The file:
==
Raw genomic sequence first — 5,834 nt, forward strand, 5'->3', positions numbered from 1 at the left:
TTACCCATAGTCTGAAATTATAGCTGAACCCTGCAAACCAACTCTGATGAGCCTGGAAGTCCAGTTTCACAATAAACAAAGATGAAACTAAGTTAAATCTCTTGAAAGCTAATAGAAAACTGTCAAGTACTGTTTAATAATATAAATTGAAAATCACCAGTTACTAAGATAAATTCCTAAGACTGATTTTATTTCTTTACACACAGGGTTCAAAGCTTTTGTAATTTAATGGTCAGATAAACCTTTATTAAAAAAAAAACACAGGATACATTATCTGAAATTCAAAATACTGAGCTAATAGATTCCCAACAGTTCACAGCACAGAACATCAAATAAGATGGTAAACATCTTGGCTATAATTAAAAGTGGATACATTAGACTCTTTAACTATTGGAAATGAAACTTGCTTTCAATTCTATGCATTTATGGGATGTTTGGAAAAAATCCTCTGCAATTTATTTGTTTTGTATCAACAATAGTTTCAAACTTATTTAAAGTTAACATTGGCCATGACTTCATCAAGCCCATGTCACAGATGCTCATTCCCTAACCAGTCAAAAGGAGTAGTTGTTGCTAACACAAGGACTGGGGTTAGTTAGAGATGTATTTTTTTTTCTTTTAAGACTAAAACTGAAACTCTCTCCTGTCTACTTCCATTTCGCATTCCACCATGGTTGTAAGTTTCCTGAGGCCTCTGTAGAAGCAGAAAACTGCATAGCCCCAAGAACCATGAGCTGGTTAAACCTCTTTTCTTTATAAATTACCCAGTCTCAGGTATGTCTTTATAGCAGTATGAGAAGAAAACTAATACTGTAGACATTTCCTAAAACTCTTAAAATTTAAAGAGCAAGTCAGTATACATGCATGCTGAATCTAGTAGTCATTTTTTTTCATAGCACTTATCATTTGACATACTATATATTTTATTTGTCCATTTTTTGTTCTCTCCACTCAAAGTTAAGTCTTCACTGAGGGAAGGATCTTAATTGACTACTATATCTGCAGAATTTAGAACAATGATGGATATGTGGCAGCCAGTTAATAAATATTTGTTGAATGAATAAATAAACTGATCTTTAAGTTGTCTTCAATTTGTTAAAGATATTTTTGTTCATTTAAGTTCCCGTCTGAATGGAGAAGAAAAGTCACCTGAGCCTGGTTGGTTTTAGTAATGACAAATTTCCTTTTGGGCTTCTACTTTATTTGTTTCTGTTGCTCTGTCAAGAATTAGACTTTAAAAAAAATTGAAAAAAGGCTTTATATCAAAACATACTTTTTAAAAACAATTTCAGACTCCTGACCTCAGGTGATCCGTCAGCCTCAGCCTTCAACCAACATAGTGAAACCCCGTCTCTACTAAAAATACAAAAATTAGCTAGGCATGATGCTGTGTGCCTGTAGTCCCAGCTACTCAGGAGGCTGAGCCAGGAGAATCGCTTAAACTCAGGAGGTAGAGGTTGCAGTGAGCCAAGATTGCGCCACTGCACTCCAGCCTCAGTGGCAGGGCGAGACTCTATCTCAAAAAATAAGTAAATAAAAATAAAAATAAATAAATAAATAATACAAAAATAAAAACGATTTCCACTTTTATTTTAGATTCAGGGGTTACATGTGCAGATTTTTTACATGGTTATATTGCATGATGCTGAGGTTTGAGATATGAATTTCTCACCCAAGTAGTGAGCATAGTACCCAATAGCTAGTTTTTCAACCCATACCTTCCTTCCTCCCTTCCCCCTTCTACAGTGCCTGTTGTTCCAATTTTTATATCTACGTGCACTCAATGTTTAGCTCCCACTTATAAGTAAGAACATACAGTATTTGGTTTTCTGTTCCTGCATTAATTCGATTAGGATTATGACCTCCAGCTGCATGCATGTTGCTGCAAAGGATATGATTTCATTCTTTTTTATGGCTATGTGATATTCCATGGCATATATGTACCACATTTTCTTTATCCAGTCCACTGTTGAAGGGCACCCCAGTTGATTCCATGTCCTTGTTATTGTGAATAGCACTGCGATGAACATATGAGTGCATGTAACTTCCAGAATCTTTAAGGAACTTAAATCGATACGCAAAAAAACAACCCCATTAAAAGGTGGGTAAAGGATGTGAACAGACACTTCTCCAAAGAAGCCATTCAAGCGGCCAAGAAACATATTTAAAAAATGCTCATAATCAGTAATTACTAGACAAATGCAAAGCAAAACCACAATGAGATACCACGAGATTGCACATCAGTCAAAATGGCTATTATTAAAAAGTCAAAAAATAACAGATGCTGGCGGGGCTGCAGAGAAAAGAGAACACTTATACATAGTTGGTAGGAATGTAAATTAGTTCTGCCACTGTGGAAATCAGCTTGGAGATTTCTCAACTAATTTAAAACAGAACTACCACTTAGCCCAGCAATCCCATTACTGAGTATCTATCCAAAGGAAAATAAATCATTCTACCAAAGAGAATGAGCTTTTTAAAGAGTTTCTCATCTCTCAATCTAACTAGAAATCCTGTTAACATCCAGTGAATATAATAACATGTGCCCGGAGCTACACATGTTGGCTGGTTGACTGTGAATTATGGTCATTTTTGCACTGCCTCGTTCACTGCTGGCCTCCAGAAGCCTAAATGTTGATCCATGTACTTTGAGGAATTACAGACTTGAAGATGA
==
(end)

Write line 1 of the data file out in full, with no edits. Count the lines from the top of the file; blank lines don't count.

Raw genomic sequence first — 5,834 nt, forward strand, 5'->3', positions numbered from 1 at the left: